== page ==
It’s one of the best beer hikes in Europe that comes with its very own beer mug for those who manage to finish the whole stretch.
Alsemberg – Alsemberg
The North-Bavarian region of upper Franconia is not shy of beer hiking trails. There’s the 13 Brauerei Weg, the Aufseß Brauerienweg, and the Fünf-Seidla-Steig which is in our opinion, the best of the bunch.
An 18km stretch that takes in five Franconian breweries, through Bavarian fields, forests, and villages, the Fünf-Seidla-Steig is a brilliant and beautiful hike, whether beer is on the agenda or not.
Seidla is Frankish for a half litre, so the title of which refers to a five half-litre climb.
Starting and ending in the village of Weißenohe, a village that is accessible by train from Nuremberg, the hiking trail goes through Gräfenburg, Hohenschwärz and Thuisbrunn, taking in each respective brewery along the way.
Northern Franconia is highly regarded as having the best beers in the world. The area specialises in dark, smokey, and sweet textured flavours.
A lot of this taste arises from Franken malt, which gives the beer a rich and golden taste. Then there’s the roasting technique, which gives the beer a darker flavour. Quite often the beer is not filtered, and stored in kellers, to keep it cool and clear, thus creating a very pure, and mature flavour.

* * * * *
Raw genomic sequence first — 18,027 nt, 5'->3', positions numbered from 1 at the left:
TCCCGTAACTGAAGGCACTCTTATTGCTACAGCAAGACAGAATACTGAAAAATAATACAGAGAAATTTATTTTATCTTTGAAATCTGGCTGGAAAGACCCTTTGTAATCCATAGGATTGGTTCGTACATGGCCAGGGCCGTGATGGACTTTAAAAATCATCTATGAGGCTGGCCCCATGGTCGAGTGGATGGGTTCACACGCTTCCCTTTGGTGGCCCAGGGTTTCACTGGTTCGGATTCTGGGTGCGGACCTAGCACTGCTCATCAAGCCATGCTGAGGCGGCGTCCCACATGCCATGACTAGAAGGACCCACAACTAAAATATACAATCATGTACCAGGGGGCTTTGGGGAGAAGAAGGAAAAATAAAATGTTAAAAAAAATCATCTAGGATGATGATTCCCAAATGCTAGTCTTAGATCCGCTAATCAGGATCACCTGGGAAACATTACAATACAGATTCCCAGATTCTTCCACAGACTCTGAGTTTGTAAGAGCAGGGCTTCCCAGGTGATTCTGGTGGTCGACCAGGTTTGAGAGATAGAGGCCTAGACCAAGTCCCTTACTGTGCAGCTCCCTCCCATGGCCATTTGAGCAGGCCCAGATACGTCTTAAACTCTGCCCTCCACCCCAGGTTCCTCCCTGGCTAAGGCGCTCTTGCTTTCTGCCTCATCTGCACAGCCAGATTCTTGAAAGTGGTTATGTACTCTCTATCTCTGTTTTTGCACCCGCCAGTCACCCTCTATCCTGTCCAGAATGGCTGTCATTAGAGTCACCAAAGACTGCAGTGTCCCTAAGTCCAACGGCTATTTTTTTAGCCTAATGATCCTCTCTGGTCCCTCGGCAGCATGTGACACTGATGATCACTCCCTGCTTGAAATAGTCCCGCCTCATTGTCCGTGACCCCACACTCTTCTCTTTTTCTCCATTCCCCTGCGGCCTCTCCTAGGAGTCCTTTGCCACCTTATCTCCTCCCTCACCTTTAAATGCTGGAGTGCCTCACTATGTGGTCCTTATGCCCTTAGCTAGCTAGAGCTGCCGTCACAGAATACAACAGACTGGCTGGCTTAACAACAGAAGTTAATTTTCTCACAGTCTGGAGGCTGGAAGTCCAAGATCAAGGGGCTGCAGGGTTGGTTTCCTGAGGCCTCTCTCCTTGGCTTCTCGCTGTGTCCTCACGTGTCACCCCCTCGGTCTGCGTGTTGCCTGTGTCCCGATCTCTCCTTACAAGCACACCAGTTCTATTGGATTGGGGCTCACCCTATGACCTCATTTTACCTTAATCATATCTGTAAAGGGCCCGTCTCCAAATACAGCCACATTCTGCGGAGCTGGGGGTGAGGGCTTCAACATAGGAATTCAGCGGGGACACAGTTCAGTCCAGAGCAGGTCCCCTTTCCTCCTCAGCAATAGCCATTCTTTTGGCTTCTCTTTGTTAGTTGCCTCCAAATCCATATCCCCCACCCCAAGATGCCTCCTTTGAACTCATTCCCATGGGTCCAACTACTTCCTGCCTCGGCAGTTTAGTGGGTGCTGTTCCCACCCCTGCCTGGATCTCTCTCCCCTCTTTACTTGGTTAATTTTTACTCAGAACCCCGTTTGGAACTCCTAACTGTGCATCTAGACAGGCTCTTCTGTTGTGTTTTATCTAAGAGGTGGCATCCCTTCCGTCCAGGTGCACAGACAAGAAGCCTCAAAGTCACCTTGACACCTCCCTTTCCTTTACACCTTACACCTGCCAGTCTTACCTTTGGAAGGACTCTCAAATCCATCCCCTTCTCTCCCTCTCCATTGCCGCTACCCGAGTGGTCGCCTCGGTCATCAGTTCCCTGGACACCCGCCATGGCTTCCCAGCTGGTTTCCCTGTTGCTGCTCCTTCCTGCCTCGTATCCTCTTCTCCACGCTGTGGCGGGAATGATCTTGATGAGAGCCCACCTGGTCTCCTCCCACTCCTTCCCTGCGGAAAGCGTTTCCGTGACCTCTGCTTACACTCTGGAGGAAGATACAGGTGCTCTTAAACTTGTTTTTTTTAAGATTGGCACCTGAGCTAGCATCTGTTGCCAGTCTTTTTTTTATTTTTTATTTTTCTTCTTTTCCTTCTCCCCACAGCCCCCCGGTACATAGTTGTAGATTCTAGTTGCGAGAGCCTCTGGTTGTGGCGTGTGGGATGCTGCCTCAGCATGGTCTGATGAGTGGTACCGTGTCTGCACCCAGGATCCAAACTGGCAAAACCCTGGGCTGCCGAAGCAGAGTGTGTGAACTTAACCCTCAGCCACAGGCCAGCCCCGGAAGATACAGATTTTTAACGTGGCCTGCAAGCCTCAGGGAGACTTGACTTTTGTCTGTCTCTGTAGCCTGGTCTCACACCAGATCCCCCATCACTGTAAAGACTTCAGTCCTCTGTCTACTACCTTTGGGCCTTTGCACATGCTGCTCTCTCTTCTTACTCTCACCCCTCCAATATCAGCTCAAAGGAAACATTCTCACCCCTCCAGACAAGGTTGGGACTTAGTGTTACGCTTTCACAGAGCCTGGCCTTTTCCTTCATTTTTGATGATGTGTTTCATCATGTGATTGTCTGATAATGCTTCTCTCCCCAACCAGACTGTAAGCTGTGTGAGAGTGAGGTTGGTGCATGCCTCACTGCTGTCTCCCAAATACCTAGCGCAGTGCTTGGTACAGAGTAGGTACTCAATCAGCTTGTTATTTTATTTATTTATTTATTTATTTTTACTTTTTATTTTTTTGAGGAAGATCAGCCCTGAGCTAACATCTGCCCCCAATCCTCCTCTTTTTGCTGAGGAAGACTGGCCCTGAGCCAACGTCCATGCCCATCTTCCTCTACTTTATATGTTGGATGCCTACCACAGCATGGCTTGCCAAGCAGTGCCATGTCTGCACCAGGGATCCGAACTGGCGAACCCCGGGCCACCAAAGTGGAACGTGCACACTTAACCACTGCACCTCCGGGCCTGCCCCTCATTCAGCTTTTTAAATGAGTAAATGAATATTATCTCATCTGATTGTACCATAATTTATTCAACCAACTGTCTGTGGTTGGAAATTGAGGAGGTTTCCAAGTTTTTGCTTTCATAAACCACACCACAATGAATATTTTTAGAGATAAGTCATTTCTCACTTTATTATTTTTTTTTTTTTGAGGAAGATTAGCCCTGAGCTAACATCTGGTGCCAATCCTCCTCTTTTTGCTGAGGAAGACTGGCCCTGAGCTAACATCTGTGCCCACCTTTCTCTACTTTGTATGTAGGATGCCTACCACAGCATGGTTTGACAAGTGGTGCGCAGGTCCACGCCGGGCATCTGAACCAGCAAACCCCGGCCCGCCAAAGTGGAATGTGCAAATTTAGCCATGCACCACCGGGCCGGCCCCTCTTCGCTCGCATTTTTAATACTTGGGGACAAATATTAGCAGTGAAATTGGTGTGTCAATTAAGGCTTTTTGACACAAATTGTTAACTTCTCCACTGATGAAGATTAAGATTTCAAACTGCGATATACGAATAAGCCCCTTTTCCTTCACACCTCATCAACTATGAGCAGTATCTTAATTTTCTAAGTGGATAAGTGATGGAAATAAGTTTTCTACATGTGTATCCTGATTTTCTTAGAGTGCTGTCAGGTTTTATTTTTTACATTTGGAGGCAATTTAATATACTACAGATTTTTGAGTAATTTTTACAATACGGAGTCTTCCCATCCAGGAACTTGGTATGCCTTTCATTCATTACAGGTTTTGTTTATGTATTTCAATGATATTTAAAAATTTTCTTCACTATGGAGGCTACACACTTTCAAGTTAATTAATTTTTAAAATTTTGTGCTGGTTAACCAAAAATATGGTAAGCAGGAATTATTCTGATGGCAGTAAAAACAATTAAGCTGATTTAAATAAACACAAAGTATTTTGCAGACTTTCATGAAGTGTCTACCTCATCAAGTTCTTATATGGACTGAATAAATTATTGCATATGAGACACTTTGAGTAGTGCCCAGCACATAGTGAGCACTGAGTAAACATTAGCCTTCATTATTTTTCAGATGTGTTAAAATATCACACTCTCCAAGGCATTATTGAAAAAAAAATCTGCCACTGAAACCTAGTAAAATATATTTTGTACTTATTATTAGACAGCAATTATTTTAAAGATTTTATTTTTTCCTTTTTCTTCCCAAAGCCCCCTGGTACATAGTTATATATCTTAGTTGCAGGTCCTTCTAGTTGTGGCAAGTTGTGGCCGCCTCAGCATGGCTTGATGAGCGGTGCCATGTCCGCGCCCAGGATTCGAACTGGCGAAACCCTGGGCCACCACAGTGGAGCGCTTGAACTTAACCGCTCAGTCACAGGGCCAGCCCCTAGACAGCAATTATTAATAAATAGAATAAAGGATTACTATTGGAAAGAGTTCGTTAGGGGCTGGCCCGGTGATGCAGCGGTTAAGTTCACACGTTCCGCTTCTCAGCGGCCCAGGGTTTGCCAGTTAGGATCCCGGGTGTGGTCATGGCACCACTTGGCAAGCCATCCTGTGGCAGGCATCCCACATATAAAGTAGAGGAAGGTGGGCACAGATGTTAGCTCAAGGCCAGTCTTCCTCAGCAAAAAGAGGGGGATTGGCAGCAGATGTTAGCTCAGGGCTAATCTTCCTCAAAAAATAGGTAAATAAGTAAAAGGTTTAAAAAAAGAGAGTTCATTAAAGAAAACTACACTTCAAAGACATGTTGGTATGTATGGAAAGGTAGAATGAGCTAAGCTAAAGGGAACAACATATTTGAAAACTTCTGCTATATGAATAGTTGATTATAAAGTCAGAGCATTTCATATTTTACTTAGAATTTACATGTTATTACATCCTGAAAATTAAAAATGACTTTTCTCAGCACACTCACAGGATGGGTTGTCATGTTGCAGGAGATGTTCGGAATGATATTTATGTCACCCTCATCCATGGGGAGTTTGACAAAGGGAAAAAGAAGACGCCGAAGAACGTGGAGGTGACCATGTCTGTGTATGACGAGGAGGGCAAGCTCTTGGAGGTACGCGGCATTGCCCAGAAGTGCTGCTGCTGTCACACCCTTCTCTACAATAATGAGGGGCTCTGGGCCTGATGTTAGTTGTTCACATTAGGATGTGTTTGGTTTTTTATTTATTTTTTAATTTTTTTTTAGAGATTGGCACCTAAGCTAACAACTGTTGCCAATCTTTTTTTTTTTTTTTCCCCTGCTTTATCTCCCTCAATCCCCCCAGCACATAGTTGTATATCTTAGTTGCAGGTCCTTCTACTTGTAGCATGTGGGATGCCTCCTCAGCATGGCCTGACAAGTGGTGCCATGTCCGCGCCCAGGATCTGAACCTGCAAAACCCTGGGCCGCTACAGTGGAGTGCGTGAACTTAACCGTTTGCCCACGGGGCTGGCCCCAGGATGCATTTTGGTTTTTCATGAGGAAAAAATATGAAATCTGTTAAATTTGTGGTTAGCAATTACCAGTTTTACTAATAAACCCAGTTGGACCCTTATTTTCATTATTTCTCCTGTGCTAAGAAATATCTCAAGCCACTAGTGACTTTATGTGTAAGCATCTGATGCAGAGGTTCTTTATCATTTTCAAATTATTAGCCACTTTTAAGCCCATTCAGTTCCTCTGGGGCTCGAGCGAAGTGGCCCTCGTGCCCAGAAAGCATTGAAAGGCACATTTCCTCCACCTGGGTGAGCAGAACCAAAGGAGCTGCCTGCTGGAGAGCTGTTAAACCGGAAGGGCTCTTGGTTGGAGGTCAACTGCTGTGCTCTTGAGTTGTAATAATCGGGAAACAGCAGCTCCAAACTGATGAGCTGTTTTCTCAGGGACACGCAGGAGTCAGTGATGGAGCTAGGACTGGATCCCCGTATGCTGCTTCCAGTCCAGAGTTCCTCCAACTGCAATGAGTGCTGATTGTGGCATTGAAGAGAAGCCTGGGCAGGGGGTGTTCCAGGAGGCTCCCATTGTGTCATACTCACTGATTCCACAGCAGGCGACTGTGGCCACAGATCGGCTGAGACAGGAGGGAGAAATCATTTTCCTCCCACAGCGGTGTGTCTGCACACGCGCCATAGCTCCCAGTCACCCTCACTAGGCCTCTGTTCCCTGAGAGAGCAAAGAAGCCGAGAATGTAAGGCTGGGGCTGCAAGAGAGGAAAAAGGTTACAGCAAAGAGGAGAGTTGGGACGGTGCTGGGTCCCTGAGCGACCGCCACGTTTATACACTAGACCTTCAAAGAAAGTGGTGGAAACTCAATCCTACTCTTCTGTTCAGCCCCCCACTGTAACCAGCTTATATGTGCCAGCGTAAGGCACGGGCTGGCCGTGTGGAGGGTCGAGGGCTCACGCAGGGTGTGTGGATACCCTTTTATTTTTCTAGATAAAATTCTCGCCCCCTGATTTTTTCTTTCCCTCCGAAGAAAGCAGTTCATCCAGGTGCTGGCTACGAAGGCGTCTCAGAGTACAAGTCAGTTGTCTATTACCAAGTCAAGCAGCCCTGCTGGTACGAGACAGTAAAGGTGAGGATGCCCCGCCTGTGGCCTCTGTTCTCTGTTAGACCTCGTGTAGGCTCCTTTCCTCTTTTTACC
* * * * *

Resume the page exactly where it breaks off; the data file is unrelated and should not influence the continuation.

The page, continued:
But it’s not only the beer. Franken dining culture, is also highly regarded. Hearty, well cooked pub food can be found at almost every step on the trail, with Schäuferla and Franconian Carp highly recommended.
Starting at the Klosterbrauerei Weißenohe, a 200 year-old brewery with an incredible bock, the walk takes you up to the Brauerei Friedmann in Gräfenburg. Following up the main road and into fields and forests, the trail leads to Brauerei Hofmann, again a bar and restaurant specialising in dark beers. The peak of the trail finds Thuisbrunner Elchbräu, a restaurant with a stunning garden. The Elchbräu also has a brennerei in house, so grab a quick schnapps while you’re there. Finally the walk leads back along the longest stretch to Lindenbräu Gräfenberg, which offers up a vibrant and malty vollbier.
While there, make sure to pick up the Fünf-Seidla-Steig card. At each restaurant you collect a different stamp, and at your final stop you can trade these stamps, along with EUR 7,-, for a bespoke Fünf-Seidla-Steig Krug, or German drinking mug.
Just 30 minutes outside of Nuremberg, the trail is really accessible with trains running frequently. You should always check the website before going to make sure all restaurants are open, as some close during the week, and shut permanently during the winter months. Another hot tip, try to avoid national holidays or other popular occasions, as the trail can be quite packed at times.